@(Actually, nor does anyone else)
Ever thought about adding "square" or "party pooper" to your resume?

What do you think? Zupoven del ba?

i've got hack saw said...

I'm more rectangular, and I do not poop at parties unless absolutely necessary.

But I digress...I'm just not a fan of "songs" that have no melodic purpose or direction, and lack a coherent structure. Just write a poem, dude. No need to put some crappy music underneath.

Click click boom?

Mike said...

Interesting point. Actually, I recall having this discussion with you before about the Conor Oberst song "When the President Talks to God;" I liked it for the lyrics and couldn't have cared less about the simplistic plucking, whereas the weak music stood out to you immediately and the lyrics weren't enough to make up for it.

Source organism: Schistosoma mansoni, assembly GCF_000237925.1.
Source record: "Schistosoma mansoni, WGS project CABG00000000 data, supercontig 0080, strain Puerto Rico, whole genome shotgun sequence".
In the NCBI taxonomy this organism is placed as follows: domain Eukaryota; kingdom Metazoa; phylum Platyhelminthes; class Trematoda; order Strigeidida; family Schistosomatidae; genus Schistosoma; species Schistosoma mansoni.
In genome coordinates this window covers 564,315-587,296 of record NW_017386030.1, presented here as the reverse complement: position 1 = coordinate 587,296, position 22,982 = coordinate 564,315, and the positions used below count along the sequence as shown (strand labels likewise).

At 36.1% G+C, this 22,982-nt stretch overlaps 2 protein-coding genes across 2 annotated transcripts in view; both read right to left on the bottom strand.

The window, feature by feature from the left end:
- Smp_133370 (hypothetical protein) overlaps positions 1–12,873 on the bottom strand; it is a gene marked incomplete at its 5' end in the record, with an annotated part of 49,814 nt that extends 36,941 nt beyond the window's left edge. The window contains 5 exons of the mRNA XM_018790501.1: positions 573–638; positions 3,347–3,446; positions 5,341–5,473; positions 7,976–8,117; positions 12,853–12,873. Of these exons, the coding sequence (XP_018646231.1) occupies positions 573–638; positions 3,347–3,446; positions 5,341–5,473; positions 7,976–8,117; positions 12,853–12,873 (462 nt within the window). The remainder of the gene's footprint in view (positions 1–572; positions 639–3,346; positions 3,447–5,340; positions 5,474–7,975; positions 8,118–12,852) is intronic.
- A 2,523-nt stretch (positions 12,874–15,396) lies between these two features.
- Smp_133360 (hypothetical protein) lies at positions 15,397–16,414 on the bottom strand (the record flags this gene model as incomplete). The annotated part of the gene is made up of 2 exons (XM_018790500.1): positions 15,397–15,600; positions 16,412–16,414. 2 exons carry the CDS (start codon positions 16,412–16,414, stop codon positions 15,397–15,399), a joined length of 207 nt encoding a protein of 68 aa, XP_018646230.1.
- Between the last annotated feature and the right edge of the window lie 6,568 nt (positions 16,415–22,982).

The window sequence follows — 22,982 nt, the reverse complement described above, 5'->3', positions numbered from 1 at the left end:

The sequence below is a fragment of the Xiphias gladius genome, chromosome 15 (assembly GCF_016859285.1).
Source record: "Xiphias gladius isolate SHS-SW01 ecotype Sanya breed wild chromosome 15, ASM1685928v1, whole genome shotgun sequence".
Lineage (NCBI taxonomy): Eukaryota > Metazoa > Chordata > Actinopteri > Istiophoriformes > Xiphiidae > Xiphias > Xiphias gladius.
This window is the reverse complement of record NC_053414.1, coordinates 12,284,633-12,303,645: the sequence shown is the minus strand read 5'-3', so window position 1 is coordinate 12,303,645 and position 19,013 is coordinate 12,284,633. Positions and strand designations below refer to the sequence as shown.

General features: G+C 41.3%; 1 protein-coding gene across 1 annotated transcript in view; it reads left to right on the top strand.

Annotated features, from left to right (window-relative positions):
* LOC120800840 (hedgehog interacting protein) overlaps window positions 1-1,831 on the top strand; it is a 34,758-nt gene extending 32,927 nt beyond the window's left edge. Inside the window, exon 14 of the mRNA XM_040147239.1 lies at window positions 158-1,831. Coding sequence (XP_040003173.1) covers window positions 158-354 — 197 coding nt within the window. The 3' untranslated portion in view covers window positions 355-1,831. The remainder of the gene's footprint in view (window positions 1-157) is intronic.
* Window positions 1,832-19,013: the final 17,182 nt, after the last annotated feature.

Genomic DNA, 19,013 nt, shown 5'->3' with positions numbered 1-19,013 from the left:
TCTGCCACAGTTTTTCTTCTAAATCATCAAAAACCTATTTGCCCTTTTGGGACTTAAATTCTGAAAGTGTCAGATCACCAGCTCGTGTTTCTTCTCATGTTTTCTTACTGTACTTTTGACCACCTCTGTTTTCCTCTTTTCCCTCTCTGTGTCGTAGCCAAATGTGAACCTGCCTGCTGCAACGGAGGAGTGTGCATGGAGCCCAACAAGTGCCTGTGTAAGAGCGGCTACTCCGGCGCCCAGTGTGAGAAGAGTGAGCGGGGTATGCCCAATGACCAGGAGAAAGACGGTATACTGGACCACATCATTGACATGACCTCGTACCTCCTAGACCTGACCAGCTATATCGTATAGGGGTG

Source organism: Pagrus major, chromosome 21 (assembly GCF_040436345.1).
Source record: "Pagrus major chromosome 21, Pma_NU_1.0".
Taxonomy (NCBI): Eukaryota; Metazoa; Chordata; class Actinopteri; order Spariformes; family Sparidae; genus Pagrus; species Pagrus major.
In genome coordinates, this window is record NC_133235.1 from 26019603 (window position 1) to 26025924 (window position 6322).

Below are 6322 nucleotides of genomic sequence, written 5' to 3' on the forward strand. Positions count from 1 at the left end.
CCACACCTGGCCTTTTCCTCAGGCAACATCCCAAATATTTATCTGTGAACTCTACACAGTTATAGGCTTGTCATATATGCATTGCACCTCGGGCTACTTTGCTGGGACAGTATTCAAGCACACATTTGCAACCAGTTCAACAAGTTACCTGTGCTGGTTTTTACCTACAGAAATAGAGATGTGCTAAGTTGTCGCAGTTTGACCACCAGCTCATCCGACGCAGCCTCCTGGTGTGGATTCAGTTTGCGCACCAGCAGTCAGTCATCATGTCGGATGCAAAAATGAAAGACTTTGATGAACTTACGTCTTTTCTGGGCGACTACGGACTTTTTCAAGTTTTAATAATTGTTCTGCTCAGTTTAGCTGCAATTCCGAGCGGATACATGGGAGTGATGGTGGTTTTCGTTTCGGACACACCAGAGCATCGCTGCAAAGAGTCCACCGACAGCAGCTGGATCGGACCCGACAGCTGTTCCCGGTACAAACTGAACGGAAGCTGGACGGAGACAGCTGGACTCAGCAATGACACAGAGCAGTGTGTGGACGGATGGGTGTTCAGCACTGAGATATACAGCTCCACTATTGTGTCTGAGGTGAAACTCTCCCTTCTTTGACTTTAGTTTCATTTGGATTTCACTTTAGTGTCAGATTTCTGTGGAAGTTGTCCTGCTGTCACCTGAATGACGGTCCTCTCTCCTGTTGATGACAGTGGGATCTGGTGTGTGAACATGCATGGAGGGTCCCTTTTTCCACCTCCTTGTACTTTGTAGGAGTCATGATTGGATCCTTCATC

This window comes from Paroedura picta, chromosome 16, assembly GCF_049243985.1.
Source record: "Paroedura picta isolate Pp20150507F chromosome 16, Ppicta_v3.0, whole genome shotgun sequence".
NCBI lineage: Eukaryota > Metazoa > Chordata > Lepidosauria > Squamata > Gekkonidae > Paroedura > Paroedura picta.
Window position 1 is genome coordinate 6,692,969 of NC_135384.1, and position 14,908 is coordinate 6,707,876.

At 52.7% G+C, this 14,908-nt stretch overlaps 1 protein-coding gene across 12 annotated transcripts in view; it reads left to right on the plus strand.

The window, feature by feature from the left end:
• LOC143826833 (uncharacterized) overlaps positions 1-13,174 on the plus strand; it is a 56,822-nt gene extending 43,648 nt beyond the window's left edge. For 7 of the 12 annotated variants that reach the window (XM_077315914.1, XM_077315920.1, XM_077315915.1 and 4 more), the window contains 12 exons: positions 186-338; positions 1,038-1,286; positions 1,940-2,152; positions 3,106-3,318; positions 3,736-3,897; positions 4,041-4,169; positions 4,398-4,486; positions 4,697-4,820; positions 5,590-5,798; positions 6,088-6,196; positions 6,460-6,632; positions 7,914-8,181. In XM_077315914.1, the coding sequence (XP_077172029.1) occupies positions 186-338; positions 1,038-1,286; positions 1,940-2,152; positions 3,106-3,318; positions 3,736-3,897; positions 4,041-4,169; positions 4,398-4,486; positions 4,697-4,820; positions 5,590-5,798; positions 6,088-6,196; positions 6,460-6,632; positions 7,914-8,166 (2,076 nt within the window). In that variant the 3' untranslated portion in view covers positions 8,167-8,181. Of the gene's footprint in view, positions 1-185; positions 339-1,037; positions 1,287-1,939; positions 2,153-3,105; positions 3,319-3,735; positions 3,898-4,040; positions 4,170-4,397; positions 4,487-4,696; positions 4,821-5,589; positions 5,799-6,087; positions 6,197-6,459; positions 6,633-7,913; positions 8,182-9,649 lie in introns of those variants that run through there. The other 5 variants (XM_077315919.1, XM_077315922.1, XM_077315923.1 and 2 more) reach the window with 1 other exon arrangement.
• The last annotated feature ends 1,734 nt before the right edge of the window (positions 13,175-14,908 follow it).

I generally make quality judgments about songs based primariy on the lyrics. Thus, comparing a song to a poem set to music is generally a compliment from my point of view. Your comment raised an idea in my head: just like books leave a lot more to the imagination than films, do you think poems leave a lot more than songs? I'm talking about stuff like pace, pitch, intonation, etc. I'm not sure that the "Eid Ma Clack Shaw" bit would come as such a surprise or would seem like such a good line were it printed on the page. And you certainly wouldn't know how to pronounce it. In this case, then, there may be some virtue to recording the words rather than writing them. That leaves the music part out, I suppose, except I've never heard a poem read aloud that I really enjoyed. Maybe it's best to have a little music in the background that doesn't get in the way, even if it doesn't have those qualities you mentioned. Which, for the record, I don't even understand.